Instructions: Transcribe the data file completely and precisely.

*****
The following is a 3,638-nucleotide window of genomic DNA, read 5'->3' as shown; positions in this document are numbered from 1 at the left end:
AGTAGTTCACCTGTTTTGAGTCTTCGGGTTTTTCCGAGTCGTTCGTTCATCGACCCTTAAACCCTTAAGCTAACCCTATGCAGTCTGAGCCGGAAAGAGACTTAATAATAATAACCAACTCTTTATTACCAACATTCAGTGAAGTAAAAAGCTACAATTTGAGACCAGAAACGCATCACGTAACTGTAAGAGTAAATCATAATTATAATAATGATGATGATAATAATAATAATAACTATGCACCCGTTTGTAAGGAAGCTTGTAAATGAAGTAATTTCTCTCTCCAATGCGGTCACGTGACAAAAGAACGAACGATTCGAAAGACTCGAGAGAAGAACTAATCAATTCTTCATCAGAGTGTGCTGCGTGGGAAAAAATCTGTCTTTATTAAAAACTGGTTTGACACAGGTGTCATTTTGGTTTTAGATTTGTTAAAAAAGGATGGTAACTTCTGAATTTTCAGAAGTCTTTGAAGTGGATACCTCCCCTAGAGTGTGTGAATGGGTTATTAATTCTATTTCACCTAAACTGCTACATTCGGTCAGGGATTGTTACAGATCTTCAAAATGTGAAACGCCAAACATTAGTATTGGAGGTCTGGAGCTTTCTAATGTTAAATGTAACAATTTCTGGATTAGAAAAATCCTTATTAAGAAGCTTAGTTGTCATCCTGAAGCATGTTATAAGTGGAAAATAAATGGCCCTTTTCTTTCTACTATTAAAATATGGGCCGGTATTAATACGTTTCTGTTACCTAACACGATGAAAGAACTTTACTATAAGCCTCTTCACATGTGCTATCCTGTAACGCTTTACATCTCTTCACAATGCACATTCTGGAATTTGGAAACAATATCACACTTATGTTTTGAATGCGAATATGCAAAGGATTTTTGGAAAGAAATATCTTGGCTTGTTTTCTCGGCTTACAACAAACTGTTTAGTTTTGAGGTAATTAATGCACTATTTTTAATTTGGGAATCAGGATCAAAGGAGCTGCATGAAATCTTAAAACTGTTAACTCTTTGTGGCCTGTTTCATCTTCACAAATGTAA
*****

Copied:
The following is a 3,638-nucleotide window of genomic DNA, read 5'->3' as shown; positions in this document are numbered from 1 at the left end:
AGTAGTTCACCTGTTTTGAGTCTTCGGGTTTTTCCGAGTCGTTCGTTCATCGACCCTTAAACCCTTAAGCTAACCCTATGCAGTCTGAGCCGGAAAGAGACTTAATAATAATAACCAACTCTTTATTACCAACATTCAGTGAAGTAAAAAGCTACAATTTGAGACCAGAAACGCATCACGTAACTGTAAGAGTAAATCATAATTATAATAATGATGATGATAATAATAATAATAACTATGCACCCGTTTGTAAGGAAGCTTGTAAATGAAGTAATTTCTCTCTCCAATGCGGTCACGTGACAAAAGAACGAACGATTCGAAAGACTCGAGAGAAGAACTAATCAATTCTTCATCAGAGTGTGCTGCGTGGGAAAAAATCTGTCTTTATTAAAAACTGGTTTGACACAGGTGTCATTTTGGTTTTAGATTTGTTAAAAAAGGATGGTAACTTCTGAATTTTCAGAAGTCTTTGAAGTGGATACCTCCCCTAGAGTGTGTGAATGGGTTATTAATTCTATTTCACCTAAACTGCTACATTCGGTCAGGGATTGTTACAGATCTTCAAAATGTGAAACGCCAAACATTAGTATTGGAGGTCTGGAGCTTTCTAATGTTAAATGTAACAATTTCTGGATTAGAAAAATCCTTATTAAGAAGCTTAGTTGTCATCCTGAAGCATGTTATAAGTGGAAAATAAATGGCCCTTTTCTTTCTACTATTAAAATATGGGCCGGTATTAATACGTTTCTGTTACCTAACACGATGAAAGAACTTTACTATAAGCCTCTTCACATGTGCTATCCTGTAACGCTTTACATCTCTTCACAATGCACATTCTGGAATTTGGAAACAATATCACACTTATGTTTTGAATGCGAATATGCAAAGGATTTTTGGAAAGAAATATCTTGGCTTGTTTTCTCGGCTTACAACAAACTGTTTAGTTTTGAGGTAATTAATGCACTATTTTTAATTTGGGAATCAGGATCAAAGGAGCTGCATGAAATCTTAAAACTGTTAACTCTTTGTGGCCTGTTTCATCTTCACAAATGTAA